Brow Beat

Judy Blume Has Finally Sold the Movie Rights to Are You There, God? It’s Me, Margaret

Judy Blume on a red carpet, smiling.
Judy Blume attends the Glamour Women of the Year Awards in 2004.
Evan Agostini/Getty Images

Novelist Judy Blume has closely guarded the film rights to her iconic children’s and young adult books for decades. Forever was turned into a TV movie back in the 1970s; there was a Fudge TV series in the 1990s, based on Tales of a Fourth Grade Nothing and its sequels, and Blume’s son Lawrence Blume mad an ABC Weekend Special of Otherwise Known as Sheila the Great and a feature from Tiger Eyes in 2012, but that’s it. For a writer with as many bestsellers as Blume, that’s basically unheard of. For instance, there are six feature films based on novels by I Am the Cheese author Robert Cormier. Now Blume has finally decided to let her books be made into movies, and, as Deadline reports, she’s found a home for the crown jewel of her backlist, Are You There, God? It’s Me, Margaret. Kelly Fremon Craig, who wrote and directed The Edge of Seventeen, and producer James L. Brooks will be adapting Blume’s seminal young adult novel, which has been beloved by young women and a perennial target of book banning campaigns since its publication in 1970.

Brooks will be producing under his Gracie Films banner along with Julie Ansell, Amy Brooks, and Richard Sakai; Fremon Craig and Blume herself are producing as well. The film hasn’t been placed for distribution yet—Brooks wants to wait until there’s a screenplay—but studio interest is already high.

Are You There, God? It’s Me, Margaret is the coming-of-age story of sixth-grader Margaret Simon. Blume’s frank treatment of subjects like bras and menstruation made the book a touchstone for generations of American women, even as scandalized parents launched campaigns to remove it from school libraries. Kelly Fremon Craig’s enthusiasm for the source material makes it easy to see why Blume chose her:

It is this rite of passage for women and girls. It’s rare for me to run into a woman or girl who hasn’t read it and every time I’ve mentioned it to a woman, they clutch their heart and let out this joyful gasp. There’s something so timely and full of truth and I remember for me that at that age, it felt like a life raft at a time when you’re lost and searching and unsure. This book comes along and tells you you’re not alone. Women remember where they were when they read it. I can’t think of another book you can say that about.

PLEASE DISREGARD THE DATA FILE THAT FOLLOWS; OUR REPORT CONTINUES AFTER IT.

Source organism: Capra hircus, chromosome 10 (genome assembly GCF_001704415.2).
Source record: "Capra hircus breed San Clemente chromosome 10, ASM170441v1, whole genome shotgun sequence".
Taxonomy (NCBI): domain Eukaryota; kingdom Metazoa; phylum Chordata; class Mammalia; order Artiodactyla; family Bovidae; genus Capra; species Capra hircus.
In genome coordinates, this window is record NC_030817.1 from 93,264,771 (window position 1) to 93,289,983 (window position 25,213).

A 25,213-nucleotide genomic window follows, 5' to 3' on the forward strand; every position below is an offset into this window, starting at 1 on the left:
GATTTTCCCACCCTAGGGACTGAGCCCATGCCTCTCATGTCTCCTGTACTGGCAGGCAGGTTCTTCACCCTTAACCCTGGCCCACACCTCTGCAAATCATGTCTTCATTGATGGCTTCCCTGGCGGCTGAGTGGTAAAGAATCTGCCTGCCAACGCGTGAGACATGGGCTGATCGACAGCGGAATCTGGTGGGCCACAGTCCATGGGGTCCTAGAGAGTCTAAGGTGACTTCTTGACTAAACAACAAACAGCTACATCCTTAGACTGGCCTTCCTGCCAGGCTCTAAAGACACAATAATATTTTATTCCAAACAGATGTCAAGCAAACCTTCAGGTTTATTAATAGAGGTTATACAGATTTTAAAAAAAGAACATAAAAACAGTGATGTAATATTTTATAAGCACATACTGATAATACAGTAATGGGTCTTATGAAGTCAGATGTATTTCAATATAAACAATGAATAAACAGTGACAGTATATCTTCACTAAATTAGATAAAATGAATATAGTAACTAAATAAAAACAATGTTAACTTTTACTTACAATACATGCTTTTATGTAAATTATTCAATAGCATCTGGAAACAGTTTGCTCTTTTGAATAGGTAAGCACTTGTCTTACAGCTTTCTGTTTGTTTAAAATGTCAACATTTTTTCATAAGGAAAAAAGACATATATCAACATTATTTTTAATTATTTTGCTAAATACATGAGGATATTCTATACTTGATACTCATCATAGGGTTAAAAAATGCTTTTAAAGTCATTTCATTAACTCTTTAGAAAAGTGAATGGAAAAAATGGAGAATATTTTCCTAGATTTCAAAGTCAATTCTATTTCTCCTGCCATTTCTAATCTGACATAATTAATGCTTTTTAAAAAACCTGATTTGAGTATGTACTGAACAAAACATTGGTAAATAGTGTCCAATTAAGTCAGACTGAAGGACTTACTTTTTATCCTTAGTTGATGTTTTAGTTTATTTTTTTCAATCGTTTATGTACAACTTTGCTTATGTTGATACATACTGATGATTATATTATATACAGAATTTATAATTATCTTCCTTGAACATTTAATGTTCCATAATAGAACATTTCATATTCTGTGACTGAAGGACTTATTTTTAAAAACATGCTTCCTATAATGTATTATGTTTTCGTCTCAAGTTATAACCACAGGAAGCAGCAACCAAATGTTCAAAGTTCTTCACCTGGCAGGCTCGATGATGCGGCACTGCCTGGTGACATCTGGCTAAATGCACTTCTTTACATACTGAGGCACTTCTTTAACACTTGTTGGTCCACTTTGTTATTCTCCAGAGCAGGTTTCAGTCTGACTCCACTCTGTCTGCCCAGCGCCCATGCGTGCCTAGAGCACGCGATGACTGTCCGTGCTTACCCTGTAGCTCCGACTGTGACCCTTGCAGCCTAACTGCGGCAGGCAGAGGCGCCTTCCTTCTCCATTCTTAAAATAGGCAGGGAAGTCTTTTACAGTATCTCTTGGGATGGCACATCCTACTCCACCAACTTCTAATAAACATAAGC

In a case of serendipitous timing, Fremon Craig had been inspired to reread Are You There God? It’s Me, Margaret over the summer after a conversation about it with Amy Brooks, who is James L. Brooks’ daughter. (Amy Brooks’ daughter had just read the book herself.) So when Blume tweeted in August that she was finally taking meetings, Fremon Craig was ready:

One long email to Judy Blume later, she and James L. Brooks flew to Key West to meet with the author. As it happened, Blume was already familiar with Fremon Craig’s film The Edge of Seventeen, because it had shown at the movie theater and bookstore she and her husband run. Brooks described the meeting to Deadline:

We went to Key West, and talked with Judy. It was like a working conversation and we lost ourselves in the work. We got up to go, with this uncertainty of everything happening so fast after we’d just shared each other’s thoughts, and her husband George said, ‘So we’re doing this!’ And then we were all hugging.

Fremon Craig met with Blume and the producers in Los Angeles on Tuesday and is now hard at work on the screenplay. So far, it sounds like things are going swimmingly, as she told Deadline:

I got the greatest email from Judy where she said if someone were to make a film of one of her books, she hoped it would have the same tone and feeling that The Edge of Seventeen had. It’s maybe the greatest compliment I’ve ever gotten, because she has always been a North Star for me as a writer. 

There’s a long way to go before Are You There God? It’s Me, Margaret lands on movie screens—casting the lead will be sink or swim—but as film projects go, this one’s infancy and childhood have both been a breeze. If its adolescence turns out to be complicated, there are a few people on the payroll who might have some insights to offer.